Hello! Welcome to my blog, “Left Brain Skills for Right Brained People”
I’m a Career & Life Coach for artists and other creative people. I’m based in the San Francisco Bay Area but work with artists throughout the U. S. and all over the world.
This is the third installment of my blog, where we’re reviewing a checklist of 10 behaviors that make a difference in an artist’s career. It gives you a way to think about what you’re doing (and not doing) right now.
Checklist for a Successful Art Career (26 KB)
Let’s take a look at the third question: “I am able to overcome rejection quickly.”
When you’re trying to make progress in an art career, you have to put yourself out there. To build a resume, you enter juried shows. When seeking funding, you apply for grants. When you’re looking for community, you apply for residencies. If you’re building a business, you reach out to potential customers. Since the art world is a competitive place, your efforts make you vulnerable. You open yourself up to rejection.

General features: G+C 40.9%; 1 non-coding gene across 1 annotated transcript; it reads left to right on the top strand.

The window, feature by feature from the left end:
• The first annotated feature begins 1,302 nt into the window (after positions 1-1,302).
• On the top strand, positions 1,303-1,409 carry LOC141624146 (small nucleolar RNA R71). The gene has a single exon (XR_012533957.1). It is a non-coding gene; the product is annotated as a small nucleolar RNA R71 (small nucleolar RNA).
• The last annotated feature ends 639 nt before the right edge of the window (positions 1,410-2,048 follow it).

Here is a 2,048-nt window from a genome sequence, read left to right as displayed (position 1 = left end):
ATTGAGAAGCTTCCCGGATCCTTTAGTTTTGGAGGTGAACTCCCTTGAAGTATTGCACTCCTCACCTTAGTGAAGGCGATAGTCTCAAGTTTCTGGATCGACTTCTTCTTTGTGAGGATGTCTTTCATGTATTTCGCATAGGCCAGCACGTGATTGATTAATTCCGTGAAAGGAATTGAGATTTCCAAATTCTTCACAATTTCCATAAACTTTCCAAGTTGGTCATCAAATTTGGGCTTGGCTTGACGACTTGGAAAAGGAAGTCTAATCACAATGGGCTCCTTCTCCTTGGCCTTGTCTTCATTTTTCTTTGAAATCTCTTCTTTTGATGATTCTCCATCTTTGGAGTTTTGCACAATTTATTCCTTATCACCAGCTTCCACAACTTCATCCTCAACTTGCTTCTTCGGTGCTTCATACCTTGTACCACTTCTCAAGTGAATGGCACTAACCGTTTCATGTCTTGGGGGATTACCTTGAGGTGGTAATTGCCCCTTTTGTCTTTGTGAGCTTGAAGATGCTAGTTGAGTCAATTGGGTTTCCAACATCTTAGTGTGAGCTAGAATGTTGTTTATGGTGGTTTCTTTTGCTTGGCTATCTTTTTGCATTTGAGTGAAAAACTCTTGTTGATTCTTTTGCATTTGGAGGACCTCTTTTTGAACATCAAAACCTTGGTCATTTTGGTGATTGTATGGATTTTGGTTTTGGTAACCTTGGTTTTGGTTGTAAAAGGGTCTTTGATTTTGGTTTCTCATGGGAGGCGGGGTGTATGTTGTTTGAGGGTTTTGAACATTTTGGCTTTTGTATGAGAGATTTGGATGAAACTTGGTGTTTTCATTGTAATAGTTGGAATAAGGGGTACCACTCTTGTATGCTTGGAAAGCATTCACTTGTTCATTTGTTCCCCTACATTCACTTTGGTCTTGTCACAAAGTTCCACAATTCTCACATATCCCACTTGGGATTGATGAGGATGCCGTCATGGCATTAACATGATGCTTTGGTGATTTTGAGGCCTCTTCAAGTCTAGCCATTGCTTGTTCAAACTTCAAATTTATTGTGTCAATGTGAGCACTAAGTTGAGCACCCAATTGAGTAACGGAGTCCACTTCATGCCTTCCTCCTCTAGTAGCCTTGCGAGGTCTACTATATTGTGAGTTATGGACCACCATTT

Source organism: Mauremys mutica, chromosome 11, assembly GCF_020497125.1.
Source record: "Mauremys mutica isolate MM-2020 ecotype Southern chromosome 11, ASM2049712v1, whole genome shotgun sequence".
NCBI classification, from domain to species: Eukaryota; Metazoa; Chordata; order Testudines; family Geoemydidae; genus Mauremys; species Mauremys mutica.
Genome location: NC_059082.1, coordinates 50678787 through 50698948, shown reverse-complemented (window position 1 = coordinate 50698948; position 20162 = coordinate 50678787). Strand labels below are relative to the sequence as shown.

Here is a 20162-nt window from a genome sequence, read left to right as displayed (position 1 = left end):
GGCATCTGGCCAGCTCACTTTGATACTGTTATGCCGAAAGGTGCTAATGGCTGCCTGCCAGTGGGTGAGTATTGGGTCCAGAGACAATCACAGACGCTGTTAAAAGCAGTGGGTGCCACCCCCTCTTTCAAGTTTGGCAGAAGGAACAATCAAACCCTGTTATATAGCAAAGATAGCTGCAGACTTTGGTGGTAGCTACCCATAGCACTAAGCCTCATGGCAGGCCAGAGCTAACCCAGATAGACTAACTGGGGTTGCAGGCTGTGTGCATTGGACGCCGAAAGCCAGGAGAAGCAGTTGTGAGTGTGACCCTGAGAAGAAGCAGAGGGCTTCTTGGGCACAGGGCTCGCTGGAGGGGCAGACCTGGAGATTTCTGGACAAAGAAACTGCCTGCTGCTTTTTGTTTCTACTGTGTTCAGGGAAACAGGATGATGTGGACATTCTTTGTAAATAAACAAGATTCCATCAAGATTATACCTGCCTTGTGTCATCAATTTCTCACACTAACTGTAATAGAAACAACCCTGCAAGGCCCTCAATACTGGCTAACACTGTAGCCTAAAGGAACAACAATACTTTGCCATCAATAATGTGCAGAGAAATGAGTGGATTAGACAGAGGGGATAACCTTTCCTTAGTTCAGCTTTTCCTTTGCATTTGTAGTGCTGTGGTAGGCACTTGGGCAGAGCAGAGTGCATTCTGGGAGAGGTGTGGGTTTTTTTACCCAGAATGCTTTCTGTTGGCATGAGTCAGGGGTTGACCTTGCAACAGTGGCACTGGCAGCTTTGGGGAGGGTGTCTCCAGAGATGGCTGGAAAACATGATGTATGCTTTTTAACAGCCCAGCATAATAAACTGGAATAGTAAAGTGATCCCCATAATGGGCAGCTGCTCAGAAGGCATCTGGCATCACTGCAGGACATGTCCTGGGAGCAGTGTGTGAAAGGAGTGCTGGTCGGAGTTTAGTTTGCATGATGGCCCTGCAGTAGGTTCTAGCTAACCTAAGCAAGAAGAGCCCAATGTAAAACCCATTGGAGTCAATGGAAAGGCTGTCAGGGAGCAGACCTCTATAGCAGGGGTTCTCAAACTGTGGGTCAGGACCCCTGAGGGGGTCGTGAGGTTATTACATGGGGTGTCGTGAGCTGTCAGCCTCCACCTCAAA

Faced with this possibility, you might decide to limit the number of shows, or grants, or residencies you apply for. You choose “the best one,” or “the ideal customer,” and put all your energy into a single effort. Then you wait and wait and wait … and eventually get a NO. Often they tell you about the numbers: “there were 950 entries and the juror could only choose 50 artists.” And so what happens? You fall into a rabbit hole of confusion and self-doubt, and wait two years before attempting anything again.
In order to overcome rejection quickly, you need to get rejected more often. You apply for MORE opportunities so that the numbers work for you. Here are a few examples from my coaching practice. An emerging artist who was trying to build her resume set a goal of entering 2 juried exhibitions every month (24 per year). At the end of the year she had been accepted into 6 shows. A mid-career artist who wanted a solo show at a museum sent out 14 proposals. Two museums said YES. The more possibilities you try, the more likely it is that you’ll succeed. When a rejection comes in, you feel disappointed, but then you move on to the next opportunity. You build momentum, so that a single rejection doesn’t derail you.
In the next blog I’ll be talking about question #4 on the checklist, “I’m comfortable using technology.”
Mary Edwards, Ph.D.
Career & Life Coach for Artists